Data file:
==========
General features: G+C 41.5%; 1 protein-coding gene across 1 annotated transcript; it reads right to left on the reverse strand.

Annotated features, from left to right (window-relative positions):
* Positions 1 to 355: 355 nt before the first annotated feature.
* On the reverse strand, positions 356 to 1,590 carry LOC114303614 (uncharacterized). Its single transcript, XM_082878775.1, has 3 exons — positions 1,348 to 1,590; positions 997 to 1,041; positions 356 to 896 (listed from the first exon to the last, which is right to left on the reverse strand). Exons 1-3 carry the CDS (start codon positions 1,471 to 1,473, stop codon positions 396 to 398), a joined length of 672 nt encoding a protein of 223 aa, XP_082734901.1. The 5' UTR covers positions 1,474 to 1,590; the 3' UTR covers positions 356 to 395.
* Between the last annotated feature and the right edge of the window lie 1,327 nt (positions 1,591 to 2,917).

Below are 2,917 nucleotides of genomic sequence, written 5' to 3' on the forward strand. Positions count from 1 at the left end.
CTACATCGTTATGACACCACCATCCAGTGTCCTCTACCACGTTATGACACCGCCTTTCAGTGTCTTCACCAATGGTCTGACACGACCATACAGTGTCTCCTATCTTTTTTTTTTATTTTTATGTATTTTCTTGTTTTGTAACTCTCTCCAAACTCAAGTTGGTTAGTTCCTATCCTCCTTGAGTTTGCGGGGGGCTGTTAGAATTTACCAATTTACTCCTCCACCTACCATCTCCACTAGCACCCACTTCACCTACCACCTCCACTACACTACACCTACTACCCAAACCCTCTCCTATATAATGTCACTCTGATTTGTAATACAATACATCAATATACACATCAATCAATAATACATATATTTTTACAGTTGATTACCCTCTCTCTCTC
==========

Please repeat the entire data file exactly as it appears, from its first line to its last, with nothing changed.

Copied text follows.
General features: G+C 41.5%; 1 protein-coding gene across 1 annotated transcript; it reads right to left on the reverse strand.

Annotated features, from left to right (window-relative positions):
* Positions 1 to 355: 355 nt before the first annotated feature.
* On the reverse strand, positions 356 to 1,590 carry LOC114303614 (uncharacterized). Its single transcript, XM_082878775.1, has 3 exons — positions 1,348 to 1,590; positions 997 to 1,041; positions 356 to 896 (listed from the first exon to the last, which is right to left on the reverse strand). Exons 1-3 carry the CDS (start codon positions 1,471 to 1,473, stop codon positions 396 to 398), a joined length of 672 nt encoding a protein of 223 aa, XP_082734901.1. The 5' UTR covers positions 1,474 to 1,590; the 3' UTR covers positions 356 to 395.
* Between the last annotated feature and the right edge of the window lie 1,327 nt (positions 1,591 to 2,917).

Below are 2,917 nucleotides of genomic sequence, written 5' to 3' on the forward strand. Positions count from 1 at the left end.
CTACATCGTTATGACACCACCATCCAGTGTCCTCTACCACGTTATGACACCGCCTTTCAGTGTCTTCACCAATGGTCTGACACGACCATACAGTGTCTCCTATCTTTTTTTTTTATTTTTATGTATTTTCTTGTTTTGTAACTCTCTCCAAACTCAAGTTGGTTAGTTCCTATCCTCCTTGAGTTTGCGGGGGGCTGTTAGAATTTACCAATTTACTCCTCCACCTACCATCTCCACTAGCACCCACTTCACCTACCACCTCCACTACACTACACCTACTACCCAAACCCTCTCCTATATAATGTCACTCTGATTTGTAATACAATACATCAATATACACATCAATCAATAATACATATATTTTTACAGTTGATTACCCTCTCTCTCTC